Native American tribe demands Miami Seaquarium return orca Lolita home

Lummi tribe: Lone orca in Miami is named Tokitae, not Lolita

LUMMI NATION, Wash. – During a ceremony, members of the Lummi tribe performed a painful song about a mother looking for her long lost baby. 

It is a sad reminder of when missionaries forcefully separated their ancestral families in order to Christianize their children. But on a recent night in Washington, the song took on a whole new meaning.

Lummi council member Nickolaus Lewis said that, in essence, it's the same thing hunters and aquarium owners did to Lolita. They chased her and split her family apart with dynamite, killing her siblings, Lewis said. It happened in 1970, but it still hurts Lewis and other members of the Lummi tribe. 

"It's a sad part of history," Lummi council member Freddy Lane said. "You know, when they came and took her, they didn't even ask permission."

For thousands of years, these native people have called the Washington state's coastal lands and islands of the Salish Sea home. The area was also once the home of a 52-year-old-killer whale named Tokitae. She was taken from her family by whale hunters along with six other baby orcas.

Tokitae is the only survivor, and for 47 years she has lived in captivity at the Miami Seaquarium. The 21-foot orca performs two shows a day, seven days a week, and is known by her stage name Lolita.

The Lummis have joined forces with animal rights groups, marine scientists and animal lovers. For more than 25 years, they have lobbied passionately for Lolita's return to the Salish Sea.

She has lived in the same tank for almost five decades. It is the smallest whale tank in the country. The U.S. Department of Agriculture's Office of the Inspector General said it "may not meet the minimum size requirements under the federal Animal Welfare Act."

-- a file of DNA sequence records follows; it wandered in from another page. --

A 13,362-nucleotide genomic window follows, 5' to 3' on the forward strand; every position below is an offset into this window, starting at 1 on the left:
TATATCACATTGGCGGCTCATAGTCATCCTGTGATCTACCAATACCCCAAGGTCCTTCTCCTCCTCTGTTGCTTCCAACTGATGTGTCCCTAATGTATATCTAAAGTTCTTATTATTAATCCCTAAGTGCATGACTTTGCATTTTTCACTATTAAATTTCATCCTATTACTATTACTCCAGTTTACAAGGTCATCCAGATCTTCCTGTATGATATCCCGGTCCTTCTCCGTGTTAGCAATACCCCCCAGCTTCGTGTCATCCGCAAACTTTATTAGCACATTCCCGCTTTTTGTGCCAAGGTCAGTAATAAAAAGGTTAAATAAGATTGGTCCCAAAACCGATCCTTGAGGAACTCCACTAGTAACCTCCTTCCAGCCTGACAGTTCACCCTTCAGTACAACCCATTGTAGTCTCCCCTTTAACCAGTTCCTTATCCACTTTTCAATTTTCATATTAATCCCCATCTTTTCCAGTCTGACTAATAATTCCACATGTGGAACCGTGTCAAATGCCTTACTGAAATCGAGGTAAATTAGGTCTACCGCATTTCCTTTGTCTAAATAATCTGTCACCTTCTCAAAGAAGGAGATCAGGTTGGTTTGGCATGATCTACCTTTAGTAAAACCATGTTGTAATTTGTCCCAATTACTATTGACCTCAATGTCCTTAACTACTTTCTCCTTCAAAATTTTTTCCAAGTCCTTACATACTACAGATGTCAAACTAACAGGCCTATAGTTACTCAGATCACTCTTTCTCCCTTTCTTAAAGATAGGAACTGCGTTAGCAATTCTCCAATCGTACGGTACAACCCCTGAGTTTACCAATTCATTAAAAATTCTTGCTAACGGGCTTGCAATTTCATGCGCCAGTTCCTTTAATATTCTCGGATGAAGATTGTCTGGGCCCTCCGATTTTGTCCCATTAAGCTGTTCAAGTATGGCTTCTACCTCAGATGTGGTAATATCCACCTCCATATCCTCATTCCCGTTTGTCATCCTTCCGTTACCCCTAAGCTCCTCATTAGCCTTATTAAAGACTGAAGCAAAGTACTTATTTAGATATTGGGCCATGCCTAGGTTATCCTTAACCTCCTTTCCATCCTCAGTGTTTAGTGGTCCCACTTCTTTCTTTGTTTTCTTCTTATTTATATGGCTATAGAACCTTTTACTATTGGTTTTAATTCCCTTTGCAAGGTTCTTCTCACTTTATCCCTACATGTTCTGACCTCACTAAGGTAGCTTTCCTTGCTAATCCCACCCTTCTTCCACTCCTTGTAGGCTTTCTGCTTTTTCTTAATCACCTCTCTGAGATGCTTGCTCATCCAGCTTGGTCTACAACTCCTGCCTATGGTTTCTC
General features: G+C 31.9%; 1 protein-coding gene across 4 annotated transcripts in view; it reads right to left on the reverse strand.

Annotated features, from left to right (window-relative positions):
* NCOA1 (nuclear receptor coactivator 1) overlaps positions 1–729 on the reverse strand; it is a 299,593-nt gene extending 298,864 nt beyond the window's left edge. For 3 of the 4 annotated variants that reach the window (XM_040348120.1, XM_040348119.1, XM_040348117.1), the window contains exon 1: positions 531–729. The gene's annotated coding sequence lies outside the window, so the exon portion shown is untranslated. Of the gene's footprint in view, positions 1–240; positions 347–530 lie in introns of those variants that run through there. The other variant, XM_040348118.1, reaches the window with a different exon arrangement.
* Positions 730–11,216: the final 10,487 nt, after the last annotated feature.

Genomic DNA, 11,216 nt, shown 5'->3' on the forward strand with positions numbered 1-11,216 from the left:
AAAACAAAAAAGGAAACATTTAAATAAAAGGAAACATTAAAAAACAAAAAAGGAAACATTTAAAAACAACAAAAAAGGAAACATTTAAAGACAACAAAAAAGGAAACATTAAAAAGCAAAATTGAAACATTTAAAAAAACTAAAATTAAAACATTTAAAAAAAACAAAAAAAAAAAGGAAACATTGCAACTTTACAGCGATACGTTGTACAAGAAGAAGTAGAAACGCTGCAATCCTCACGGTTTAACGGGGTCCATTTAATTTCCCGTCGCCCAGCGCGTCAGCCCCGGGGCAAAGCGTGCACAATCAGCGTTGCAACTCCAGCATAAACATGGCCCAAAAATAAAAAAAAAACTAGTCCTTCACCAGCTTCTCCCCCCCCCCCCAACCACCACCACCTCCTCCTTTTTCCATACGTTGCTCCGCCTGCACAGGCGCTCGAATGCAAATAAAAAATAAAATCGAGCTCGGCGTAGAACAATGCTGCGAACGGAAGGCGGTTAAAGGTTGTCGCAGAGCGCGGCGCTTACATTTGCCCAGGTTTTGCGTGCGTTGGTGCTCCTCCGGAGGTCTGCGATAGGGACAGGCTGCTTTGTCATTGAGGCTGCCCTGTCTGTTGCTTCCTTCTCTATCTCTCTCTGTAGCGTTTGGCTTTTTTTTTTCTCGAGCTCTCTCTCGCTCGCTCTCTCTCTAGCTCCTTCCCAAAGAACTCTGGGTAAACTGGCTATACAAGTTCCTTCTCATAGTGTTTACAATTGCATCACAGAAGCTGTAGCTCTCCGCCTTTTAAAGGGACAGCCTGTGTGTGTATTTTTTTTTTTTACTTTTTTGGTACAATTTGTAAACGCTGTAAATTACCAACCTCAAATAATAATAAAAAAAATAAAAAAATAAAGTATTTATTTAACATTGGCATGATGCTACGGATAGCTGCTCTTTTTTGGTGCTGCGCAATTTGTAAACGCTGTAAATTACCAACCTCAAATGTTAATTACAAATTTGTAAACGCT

Although the Seaquarium maintains the tank has been certified by the USDA and does meet "the required habitat space for orcas," the Lummis claim she doesn't belong there.

"There's no way they should be getting away with putting these mammals in captivity for a show," Lummi natural resource commissioner Steve Solomon said. "Those are our brothers and sisters that were taken."

This summer, the Lummi Tribal Council unanimously approved a motion to secure the return of Tokitae despite the Seaquarium's claims that Lolita is loved, well cared for and is thriving right where she is.

According to the U.S. Constitution, the supreme law of the land, the treaty from 1855 secures the right to fish in usual custom areas, Lummi Tribal Council chairman Jay Julius said. The Lummi tribe's treaty rights have held up in court many times and brought them victories against the most formidable foes.

The Lummis won one of their biggest battles at Cherry Point when they successfully blocked shipping giant SSA Marine from building the Gateway Pacific Terminal, a $665 million project that would have turned the pristine ancestral waters, where the orcas traveled through into what would have been the largest coal export terminal in the country. 

"We're fighters," Lane said. "We're defenders of the earth."

The Lummis have written to the Miami Seaquarium three times requesting a meeting, but the Seaquarium hasn't granted the request. Although management declined to be interviewed for this story, the Seaquarium released a statement.

"Miami Seaquarium has the utmost respect for the Lummi nation," the statement said. "However, members of the Lummi Business Council are not marine mammal experts and are misguided when they offer a proposal that is not in the best interest of Lolita."

The Lummis may not be marine biologists, but "orca whisperer" Ken Balcom is.

"I love these animals," Balcom said. "I relate to them and I've studied them for 40 years."

With the help of the Orca Network, Balcom has come up with what he believes is the perfect plan to retire Lolita and bring her home to a sea pen off Orcas Island, where she could eventually be reunited with her family near an ancient Lummi village. 

For the tribe, this has become its sacred mission. 

"She needs to come home," Lane said. "It's not a matter of if, it's when."


About the Author:

Louis Aguirre is an Emmy-award winning journalist who anchors weekday newscasts and serves as WPLG Local 10’s Environmental Advocate.